Methicillin-resistant Staphylococcus aureus (MRSA) strain ST398 is present in midwestern U.S. swine and swine workers.

Smith TC, Male MJ, Harper AL, Kroeger JS, Tinkler GP, Moritz ED, Capuano AW, Herwaldt LA, Diekema DJ - PLoS ONE (2008)

A: PFGE of MRSA isolates from swine and swine workers; DNA digested with SmaI. B: PFGE of MRSA isolates from swine and swine workers; DNA digested with EagI. Lane 1: molecular weight ladder. Lanes 2, 12, 25: NCTC 8325 (control strain). Lanes 3–11: isolates from swine workers. Lanes 13–24: isolates from swine.
© Copyright Policy
Related In: Results  -  Collection

Show All Figures
getmorefigures.php?uid=PMC2626282&req=5

pone-0004258-g002: A: PFGE of MRSA isolates from swine and swine workers; DNA digested with SmaI. B: PFGE of MRSA isolates from swine and swine workers; DNA digested with EagI. Lane 1: molecular weight ladder. Lanes 2, 12, 25: NCTC 8325 (control strain). Lanes 3–11: isolates from swine workers. Lanes 13–24: isolates from swine.
Mentions: As previously described [22], the isolates from swine and caretakers were not typeable when the DNA was digested with SmaI (Fig. 2a) but were typeable when EagI was used (Fig. 2b). All isolates from swine and from swine workers were closely related by the Tenover criteria [23] and they were distinct from common human strains (USA100, USA300, and USA400, not shown).

Bottom Line: These results show that colonization of swine by MRSA was very common on one swine production system in the midwestern U.S., suggesting that agricultural animals could become an important reservoir for this bacterium.MRSA strain ST398 was the only strain documented on this farm.Further studies are examining carriage rates on additional farms.

View Article: PubMed Central - PubMed

Affiliation: Department of Epidemiology, University of Iowa College of Public Health, Iowa City, IA, USA. tara-smith@uiowa.edu

ABSTRACT

Background: Recent research has demonstrated that many swine and swine farmers in the Netherlands and Canada are colonized with MRSA. However, no studies to date have investigated carriage of MRSA among swine and swine farmers in the United States (U.S.).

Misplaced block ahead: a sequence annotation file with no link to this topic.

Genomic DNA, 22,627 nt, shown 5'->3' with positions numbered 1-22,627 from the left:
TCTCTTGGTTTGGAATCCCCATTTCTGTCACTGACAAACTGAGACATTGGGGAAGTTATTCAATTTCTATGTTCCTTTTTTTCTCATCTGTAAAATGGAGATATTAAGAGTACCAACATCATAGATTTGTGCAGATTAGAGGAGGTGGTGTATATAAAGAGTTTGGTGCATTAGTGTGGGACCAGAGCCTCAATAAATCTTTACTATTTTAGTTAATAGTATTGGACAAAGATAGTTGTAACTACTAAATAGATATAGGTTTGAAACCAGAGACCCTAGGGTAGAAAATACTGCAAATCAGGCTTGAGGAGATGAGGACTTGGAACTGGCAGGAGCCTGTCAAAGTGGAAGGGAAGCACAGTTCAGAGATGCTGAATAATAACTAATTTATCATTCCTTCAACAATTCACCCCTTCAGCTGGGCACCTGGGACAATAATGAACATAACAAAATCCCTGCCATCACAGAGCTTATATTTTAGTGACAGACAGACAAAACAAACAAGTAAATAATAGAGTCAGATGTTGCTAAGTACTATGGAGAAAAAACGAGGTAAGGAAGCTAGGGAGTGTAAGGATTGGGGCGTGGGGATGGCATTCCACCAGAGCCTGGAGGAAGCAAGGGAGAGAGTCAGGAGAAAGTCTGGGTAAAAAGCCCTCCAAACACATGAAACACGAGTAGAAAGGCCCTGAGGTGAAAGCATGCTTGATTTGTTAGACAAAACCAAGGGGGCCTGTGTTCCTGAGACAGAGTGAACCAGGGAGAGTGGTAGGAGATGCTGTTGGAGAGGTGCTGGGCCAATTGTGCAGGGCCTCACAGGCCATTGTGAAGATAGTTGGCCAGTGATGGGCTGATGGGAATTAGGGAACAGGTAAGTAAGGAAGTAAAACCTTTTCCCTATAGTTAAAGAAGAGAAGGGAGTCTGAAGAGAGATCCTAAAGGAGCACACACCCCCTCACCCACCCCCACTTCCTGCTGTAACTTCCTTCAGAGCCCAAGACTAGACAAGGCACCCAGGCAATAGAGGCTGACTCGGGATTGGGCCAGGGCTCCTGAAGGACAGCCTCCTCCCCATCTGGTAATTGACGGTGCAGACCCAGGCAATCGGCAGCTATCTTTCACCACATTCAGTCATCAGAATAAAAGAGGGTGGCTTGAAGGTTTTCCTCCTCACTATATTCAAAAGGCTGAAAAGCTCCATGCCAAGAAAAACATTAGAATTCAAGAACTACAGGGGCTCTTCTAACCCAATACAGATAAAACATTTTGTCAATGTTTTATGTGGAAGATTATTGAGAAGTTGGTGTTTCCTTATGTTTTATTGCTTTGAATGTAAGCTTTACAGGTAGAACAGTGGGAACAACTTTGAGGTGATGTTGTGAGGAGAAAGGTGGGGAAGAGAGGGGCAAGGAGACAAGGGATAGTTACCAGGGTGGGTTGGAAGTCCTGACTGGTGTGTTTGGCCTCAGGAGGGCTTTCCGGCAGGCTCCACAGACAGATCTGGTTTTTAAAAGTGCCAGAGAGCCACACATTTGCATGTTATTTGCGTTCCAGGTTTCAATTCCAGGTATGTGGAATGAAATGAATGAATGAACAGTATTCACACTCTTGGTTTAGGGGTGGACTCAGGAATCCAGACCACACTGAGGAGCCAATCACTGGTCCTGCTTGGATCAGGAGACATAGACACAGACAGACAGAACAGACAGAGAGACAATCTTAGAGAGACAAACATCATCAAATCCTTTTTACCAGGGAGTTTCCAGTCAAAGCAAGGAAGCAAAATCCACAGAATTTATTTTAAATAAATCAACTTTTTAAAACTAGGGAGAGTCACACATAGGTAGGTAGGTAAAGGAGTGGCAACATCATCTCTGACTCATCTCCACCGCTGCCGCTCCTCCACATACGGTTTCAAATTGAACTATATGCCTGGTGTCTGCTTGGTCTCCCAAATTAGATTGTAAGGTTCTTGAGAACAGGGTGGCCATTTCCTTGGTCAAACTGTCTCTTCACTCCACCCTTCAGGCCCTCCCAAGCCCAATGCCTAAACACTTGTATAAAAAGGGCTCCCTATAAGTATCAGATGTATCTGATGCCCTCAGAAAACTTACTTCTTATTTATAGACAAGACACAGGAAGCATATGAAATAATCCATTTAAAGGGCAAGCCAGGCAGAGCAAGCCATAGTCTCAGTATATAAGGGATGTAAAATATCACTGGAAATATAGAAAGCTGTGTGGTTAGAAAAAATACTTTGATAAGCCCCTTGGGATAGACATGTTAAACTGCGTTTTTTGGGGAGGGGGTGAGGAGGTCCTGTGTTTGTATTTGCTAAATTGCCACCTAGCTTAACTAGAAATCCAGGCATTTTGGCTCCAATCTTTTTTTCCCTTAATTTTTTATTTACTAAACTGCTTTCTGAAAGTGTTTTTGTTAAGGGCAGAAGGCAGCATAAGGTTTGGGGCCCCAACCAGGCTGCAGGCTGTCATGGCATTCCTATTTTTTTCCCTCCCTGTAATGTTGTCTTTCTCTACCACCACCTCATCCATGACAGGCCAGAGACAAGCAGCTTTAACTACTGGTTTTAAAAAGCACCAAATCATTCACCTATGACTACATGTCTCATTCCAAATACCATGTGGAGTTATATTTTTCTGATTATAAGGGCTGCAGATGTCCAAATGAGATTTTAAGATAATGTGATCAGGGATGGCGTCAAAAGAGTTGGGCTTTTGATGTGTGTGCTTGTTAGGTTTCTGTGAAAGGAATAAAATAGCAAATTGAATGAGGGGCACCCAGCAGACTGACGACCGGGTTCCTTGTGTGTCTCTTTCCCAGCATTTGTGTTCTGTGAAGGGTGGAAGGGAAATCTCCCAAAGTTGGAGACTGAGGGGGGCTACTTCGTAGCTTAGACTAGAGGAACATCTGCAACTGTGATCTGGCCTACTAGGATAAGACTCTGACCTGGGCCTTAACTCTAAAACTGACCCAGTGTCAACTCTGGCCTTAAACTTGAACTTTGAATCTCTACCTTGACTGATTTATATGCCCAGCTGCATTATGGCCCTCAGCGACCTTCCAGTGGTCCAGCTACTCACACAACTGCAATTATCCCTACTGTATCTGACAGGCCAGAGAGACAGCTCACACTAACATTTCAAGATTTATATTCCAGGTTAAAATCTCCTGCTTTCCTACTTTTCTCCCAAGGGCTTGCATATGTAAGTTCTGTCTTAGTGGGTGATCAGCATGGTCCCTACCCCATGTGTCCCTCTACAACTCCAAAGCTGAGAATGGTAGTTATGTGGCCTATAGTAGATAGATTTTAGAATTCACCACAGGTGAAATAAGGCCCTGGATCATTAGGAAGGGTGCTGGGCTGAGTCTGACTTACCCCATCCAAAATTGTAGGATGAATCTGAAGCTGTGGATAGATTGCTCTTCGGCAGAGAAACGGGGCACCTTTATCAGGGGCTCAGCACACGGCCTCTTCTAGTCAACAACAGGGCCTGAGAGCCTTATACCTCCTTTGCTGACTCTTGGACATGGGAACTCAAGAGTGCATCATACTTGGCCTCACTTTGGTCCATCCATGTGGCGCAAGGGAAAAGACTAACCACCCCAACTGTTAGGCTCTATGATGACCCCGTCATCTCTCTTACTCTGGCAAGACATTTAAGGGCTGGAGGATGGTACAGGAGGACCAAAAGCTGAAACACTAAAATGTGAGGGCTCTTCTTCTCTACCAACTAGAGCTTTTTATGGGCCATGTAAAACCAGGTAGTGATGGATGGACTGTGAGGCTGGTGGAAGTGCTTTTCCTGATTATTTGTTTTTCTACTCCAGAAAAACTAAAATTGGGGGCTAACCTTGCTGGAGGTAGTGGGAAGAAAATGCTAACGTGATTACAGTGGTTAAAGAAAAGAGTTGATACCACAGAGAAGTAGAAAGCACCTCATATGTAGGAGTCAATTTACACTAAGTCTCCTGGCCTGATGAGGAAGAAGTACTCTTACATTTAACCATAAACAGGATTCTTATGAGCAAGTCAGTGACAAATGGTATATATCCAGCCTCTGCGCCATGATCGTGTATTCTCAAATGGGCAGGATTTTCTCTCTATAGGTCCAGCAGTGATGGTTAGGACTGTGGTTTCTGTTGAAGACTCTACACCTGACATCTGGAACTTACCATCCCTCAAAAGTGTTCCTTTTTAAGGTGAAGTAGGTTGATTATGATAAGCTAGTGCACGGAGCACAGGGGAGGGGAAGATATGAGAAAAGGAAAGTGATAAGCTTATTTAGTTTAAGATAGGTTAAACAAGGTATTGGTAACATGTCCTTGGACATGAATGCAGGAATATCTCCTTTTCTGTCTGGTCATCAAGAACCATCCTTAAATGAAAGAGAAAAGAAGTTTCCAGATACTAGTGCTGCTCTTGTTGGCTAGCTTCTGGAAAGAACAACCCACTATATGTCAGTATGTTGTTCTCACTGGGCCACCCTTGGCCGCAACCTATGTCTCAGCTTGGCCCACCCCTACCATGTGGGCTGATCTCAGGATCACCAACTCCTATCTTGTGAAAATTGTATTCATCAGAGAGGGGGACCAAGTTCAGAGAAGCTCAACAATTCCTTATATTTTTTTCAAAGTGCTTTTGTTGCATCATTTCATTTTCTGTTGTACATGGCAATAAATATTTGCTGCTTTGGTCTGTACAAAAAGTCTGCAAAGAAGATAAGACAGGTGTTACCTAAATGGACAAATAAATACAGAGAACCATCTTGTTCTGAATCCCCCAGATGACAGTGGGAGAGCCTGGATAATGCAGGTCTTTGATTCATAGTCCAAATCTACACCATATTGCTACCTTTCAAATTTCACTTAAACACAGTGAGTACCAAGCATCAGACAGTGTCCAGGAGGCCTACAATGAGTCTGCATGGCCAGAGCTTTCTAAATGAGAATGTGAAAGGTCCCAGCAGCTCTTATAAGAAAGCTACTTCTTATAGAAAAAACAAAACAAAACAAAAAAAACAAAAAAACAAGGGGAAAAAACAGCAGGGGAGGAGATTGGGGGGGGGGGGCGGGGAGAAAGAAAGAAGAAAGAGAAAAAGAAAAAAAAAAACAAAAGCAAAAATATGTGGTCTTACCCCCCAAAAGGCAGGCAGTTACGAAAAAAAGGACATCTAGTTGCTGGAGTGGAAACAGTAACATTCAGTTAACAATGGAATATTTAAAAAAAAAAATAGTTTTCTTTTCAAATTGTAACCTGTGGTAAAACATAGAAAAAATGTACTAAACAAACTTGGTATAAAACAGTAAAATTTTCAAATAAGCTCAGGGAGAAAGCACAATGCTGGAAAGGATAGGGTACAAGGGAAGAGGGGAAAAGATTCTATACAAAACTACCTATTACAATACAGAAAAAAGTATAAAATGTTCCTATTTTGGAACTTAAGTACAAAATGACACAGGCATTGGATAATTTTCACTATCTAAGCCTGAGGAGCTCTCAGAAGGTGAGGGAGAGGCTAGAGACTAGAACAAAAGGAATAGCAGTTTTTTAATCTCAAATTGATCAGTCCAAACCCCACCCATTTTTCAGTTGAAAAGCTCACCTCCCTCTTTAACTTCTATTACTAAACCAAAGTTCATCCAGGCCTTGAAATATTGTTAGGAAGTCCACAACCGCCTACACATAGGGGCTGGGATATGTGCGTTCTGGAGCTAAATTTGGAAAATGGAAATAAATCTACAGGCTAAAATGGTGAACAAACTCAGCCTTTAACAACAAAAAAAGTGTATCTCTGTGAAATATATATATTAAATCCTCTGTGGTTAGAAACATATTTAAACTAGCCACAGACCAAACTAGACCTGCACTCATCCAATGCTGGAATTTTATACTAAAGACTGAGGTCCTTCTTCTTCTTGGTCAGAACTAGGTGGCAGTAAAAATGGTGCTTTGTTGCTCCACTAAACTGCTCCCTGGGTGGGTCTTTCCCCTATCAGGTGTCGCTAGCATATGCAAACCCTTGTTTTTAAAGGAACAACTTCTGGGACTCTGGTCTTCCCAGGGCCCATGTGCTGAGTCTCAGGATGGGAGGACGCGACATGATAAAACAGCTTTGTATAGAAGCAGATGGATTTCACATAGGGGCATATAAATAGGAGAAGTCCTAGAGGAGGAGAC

Methods: We sampled the nares of 299 swine and 20 workers from two different production systems in Iowa and Illinois, comprising approximately 87,000 live animals. MRSA isolates were typed by pulsed field gel electrophoresis (PFGE) using SmaI and EagI restriction enzymes, and by multi locus sequence typing (MLST). PCR was used to determine SCCmec type and presence of the pvl gene.

Results: In this pilot study, overall MRSA prevalence in swine was 49% (147/299) and 45% (9/20) in workers. The prevalence of MRSA carriage among production system A's swine varied by age, ranging from 36% (11/30) in adult swine to 100% (60/60) of animals aged 9 and 12 weeks. The prevalence among production system A's workers was 64% (9/14). MRSA was not isolated from production system B's swine or workers. Isolates examined were not typeable by PFGE when SmaI was used, but digestion with EagI revealed that the isolates were clonal and were not related to common human types in Iowa (USA100, USA300, and USA400). MLST documented that the isolates were ST398.

Conclusions: These results show that colonization of swine by MRSA was very common on one swine production system in the midwestern U.S., suggesting that agricultural animals could become an important reservoir for this bacterium. MRSA strain ST398 was the only strain documented on this farm. Further studies are examining carriage rates on additional farms.

Show MeSH
Related in: MedlinePlus